Washington gets top green certification

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Commercial and residential buildings stand past the Potomac River in the Georgetown neighborhood of Washington, D.C.

Emissions and water use fall, half of city waste recycled

On a work day, the U.S. capital does not appear much more “sustainable” than any other major city. Its streets are packed with cars, lights flicker in offices long after the occupants have gone home, and stark economic divides persist between neighbourhoods.

But beneath the surface, something is working in Washington, D.C., experts say.

In August, the city was the first to receive the top “platinum” certification under a global sustainability programme called LEED for Cities, which tracks performance on energy use, waste management, water, transport and even quality of life.

The LEED for Cities framework, which celebrated its first birthday last month, is an expansion of the world’s most widely used rating system for green buildings.

Places earning top marks with LEED (Leadership in Energy and Environmental Design) could serve as a model for officials around the world seeking to prove to investors and others that their cities are clean, green and offer a high quality of life, experts say.

Last month Arlington County, across the Potomac River from Washington, received the first top certification under another year-old framework, LEED for Communities, which is similar to the cities’ framework but covers different geographical scales.

With more certifications expected in early 2018, organisers say surging interest stems from the Paris Agreement on climate change shunned by U.S. President Donald Trump which has paved the way for local governments to step up as leaders in caring for the planet.

More than 100 cities around the world have expressed interest in the programme so far.

Roger Platt, senior vice- president at the U.S. Green Building Council, a non-profit that created LEED, said Asian partners, including China and India, advised that its initial focus on buildings was too narrow for the breadth and speed at which cities are transforming.

LEED for Cities tracks changes in how a city is performing across 14 metrics. It uses an online platform allowing cities to analyse and compare their progress, focusing on outcomes rather than pledges. “We are at the point now where there is a tremendous amount of information on strategies to be cleaner,” said Platt.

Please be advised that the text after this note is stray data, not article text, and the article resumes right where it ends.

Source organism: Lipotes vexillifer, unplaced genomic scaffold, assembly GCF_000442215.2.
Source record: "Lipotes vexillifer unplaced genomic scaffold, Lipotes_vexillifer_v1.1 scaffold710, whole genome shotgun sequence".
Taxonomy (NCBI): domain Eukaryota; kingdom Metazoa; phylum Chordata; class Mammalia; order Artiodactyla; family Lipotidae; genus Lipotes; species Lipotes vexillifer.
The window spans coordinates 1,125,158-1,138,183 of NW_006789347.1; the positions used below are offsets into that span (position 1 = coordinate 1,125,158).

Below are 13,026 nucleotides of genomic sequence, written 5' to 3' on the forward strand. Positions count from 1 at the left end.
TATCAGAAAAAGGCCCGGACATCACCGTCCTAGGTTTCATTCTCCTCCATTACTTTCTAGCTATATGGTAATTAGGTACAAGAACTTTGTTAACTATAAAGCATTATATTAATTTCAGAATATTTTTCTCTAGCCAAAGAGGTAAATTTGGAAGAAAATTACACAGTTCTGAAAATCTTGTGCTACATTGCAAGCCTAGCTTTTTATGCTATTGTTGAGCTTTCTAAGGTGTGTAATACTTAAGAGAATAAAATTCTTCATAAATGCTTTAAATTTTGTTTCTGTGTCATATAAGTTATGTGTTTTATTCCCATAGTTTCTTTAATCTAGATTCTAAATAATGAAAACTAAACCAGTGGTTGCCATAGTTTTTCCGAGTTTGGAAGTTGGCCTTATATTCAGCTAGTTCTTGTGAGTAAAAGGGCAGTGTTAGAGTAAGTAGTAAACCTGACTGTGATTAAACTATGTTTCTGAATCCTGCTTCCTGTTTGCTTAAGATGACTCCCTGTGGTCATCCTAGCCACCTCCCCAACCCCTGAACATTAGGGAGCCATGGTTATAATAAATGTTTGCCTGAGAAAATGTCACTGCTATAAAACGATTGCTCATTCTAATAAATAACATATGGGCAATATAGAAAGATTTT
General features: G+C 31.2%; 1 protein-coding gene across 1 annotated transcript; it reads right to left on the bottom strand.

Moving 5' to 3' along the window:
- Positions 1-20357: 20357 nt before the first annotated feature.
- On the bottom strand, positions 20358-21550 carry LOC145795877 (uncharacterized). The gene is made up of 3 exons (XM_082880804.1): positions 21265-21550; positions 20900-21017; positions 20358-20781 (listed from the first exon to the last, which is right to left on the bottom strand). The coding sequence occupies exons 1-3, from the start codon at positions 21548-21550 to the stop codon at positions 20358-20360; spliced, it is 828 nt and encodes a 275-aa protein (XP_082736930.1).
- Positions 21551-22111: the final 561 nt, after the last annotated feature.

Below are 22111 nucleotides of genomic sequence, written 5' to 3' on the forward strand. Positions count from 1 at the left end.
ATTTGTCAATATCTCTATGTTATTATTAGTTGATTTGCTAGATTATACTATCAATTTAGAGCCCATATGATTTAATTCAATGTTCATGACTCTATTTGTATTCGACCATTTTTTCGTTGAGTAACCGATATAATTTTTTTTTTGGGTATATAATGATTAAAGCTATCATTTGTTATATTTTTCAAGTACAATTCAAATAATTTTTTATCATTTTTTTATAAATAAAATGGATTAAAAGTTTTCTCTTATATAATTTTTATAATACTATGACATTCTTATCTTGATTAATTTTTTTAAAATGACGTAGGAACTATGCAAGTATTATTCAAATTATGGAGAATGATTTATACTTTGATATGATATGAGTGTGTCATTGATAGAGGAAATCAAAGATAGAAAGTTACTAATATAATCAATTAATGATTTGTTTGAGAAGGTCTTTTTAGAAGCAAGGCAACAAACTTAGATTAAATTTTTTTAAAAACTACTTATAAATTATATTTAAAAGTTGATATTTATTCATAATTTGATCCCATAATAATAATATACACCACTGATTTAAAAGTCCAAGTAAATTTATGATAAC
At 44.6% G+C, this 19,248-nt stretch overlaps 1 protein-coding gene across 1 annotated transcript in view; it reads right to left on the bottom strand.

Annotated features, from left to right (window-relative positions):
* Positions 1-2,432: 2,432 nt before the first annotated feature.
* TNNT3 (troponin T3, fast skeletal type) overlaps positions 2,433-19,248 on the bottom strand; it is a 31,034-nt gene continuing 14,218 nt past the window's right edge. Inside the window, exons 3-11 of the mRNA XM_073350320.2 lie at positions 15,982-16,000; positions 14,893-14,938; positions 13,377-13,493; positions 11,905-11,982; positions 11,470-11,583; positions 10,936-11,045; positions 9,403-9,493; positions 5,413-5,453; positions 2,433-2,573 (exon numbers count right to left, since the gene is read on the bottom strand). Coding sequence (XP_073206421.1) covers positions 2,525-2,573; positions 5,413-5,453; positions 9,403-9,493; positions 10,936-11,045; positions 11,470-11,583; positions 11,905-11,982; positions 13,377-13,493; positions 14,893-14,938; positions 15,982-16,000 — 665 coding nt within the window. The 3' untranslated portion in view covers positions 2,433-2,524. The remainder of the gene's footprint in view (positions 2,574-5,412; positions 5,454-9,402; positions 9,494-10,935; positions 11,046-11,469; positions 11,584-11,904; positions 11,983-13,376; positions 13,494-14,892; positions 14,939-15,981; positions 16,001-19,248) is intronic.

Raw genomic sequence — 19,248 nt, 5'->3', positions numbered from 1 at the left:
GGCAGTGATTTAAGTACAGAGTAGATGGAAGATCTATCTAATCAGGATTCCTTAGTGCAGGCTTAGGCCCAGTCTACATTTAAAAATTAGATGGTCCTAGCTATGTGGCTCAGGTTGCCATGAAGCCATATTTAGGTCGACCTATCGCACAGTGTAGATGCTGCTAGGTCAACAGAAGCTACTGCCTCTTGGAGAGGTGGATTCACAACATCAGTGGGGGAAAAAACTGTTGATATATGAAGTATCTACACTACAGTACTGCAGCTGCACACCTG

What’s missing — and what we think we can do — is a very disciplined and rigorous system for determining whether the use of these strategies is actually creating measurable improvement, he said.

Washington’s top certification under LEED for Cities shows the rapid progress it had made in recent years, Platt noted.

Between 2006 and 2013, it reduced carbon emissions by almost a third, to 11.9 tonnes per capita. Water consumption fell by more than 13 per cent in the past five years. And today the city recycles about half of its waste — more than double New York City’s rate.

Washington even does well under the LEED metrics on social equity, which include a city’s affordability and distribution of wealth.

The U.S. capital was an early adopter of strategic plans around sustainability and the data required to measure progress, experts say.

Lessons for Surat

Surat, Indias eighth-largest city and among its fastest-growing urban areas, is one city looking to learn from Washington.

A few hours north of Mumbai by car, Surat is working towards the LEED for Cities certification. The city’s expansion has made efficiency in service delivery a key concern, an official said.

M. Nagarajan, deputy commissioner of the Surat Municipal Corporation, said achieving the certification would help Surat create a green image, and attract best practices and technologies from developed countries. But first it needs to iron out a few hitches, he said, particularly around data on greenhouse gas emissions, which is outdated.

source- THE HINDU

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